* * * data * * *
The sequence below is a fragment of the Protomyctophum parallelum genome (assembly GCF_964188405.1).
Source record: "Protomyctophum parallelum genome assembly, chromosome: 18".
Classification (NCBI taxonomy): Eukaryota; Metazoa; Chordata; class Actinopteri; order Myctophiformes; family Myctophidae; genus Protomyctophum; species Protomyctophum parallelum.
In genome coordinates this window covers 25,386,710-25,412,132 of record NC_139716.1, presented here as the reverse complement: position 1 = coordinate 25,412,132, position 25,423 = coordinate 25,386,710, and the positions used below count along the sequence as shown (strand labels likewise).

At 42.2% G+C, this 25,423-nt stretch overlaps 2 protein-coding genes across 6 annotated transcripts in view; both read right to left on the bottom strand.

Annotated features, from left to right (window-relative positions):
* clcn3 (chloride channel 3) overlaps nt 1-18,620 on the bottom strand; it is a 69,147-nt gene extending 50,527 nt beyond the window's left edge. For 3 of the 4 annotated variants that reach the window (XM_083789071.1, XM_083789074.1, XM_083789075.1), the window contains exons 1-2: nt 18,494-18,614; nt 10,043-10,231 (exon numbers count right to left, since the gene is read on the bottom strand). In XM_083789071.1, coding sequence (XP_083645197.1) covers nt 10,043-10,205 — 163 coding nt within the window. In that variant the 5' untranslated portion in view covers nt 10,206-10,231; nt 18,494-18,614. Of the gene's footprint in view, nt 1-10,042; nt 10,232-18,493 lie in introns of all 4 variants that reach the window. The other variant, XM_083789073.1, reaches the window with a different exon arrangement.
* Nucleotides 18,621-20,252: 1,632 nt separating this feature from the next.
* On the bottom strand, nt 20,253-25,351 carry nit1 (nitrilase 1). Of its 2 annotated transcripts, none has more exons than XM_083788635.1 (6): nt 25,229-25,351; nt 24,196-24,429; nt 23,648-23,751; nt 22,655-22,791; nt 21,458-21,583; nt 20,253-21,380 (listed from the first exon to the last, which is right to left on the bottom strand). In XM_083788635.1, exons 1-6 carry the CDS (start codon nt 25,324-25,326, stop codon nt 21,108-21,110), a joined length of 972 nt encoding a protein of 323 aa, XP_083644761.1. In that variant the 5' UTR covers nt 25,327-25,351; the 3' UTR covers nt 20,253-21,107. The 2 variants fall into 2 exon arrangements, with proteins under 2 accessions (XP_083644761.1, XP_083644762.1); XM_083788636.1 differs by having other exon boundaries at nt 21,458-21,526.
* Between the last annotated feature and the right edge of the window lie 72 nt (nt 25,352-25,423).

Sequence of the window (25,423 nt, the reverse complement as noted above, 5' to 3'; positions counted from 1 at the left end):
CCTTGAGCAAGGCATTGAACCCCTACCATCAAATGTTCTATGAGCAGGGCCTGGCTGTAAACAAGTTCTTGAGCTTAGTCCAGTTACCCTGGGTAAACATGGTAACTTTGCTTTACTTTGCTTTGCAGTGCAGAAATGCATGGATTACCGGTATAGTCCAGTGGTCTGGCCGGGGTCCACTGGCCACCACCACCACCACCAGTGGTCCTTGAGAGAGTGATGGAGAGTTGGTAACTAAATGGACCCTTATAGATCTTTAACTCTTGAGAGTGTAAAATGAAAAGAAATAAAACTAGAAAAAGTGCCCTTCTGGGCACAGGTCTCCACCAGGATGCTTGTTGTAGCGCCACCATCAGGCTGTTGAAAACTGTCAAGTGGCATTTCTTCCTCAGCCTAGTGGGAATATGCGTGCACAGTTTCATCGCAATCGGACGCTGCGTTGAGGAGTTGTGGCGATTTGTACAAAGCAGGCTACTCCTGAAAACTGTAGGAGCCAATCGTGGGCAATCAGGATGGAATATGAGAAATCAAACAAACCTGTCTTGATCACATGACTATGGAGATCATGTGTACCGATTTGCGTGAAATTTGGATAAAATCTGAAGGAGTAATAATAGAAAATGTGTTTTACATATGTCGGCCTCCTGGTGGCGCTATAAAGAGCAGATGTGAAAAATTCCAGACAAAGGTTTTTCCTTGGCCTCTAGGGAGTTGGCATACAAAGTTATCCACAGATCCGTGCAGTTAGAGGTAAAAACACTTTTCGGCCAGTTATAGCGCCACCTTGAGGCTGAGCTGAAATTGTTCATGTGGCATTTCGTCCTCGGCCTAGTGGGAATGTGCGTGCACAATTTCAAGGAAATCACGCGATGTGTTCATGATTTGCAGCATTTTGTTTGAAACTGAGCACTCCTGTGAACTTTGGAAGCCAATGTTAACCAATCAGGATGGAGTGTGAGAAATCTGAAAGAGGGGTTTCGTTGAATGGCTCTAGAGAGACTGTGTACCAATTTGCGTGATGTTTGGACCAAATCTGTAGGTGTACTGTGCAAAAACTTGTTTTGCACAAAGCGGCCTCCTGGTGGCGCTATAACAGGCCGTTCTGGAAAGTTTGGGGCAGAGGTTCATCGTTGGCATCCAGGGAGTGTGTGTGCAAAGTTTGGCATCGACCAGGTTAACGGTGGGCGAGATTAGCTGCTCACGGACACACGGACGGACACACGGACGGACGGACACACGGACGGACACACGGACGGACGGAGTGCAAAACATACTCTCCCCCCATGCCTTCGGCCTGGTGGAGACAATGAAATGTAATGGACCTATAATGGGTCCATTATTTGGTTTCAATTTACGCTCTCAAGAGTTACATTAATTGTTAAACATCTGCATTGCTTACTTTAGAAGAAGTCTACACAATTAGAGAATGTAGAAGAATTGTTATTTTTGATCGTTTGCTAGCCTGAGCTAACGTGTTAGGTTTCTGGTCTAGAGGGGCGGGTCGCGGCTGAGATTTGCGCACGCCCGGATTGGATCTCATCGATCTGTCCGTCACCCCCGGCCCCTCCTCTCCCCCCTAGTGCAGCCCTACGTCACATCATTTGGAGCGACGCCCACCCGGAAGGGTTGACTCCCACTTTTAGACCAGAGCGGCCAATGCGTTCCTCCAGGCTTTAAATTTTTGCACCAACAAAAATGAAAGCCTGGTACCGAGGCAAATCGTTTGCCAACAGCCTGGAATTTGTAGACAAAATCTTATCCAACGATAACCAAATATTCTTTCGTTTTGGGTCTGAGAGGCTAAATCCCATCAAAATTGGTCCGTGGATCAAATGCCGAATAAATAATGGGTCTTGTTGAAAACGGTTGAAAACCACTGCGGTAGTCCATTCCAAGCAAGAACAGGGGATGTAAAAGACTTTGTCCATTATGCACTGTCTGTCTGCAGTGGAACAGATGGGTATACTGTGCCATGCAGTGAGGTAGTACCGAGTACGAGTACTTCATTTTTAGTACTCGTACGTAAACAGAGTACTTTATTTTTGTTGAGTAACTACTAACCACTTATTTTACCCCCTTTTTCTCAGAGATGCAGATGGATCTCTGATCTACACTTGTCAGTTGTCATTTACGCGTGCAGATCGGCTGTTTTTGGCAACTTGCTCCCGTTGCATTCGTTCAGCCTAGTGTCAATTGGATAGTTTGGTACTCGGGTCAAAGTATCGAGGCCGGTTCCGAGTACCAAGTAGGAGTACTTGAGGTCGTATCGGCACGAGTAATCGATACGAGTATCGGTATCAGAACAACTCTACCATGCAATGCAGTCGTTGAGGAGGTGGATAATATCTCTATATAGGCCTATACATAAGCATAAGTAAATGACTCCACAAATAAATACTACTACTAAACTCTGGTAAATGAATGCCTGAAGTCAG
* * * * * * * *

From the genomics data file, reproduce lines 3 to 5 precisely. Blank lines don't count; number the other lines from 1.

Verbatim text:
Classification (NCBI taxonomy): Eukaryota; Metazoa; Chordata; class Actinopteri; order Myctophiformes; family Myctophidae; genus Protomyctophum; species Protomyctophum parallelum.
In genome coordinates this window covers 25,386,710-25,412,132 of record NC_139716.1, presented here as the reverse complement: position 1 = coordinate 25,412,132, position 25,423 = coordinate 25,386,710, and the positions used below count along the sequence as shown (strand labels likewise).

At 42.2% G+C, this 25,423-nt stretch overlaps 2 protein-coding genes across 6 annotated transcripts in view; both read right to left on the bottom strand.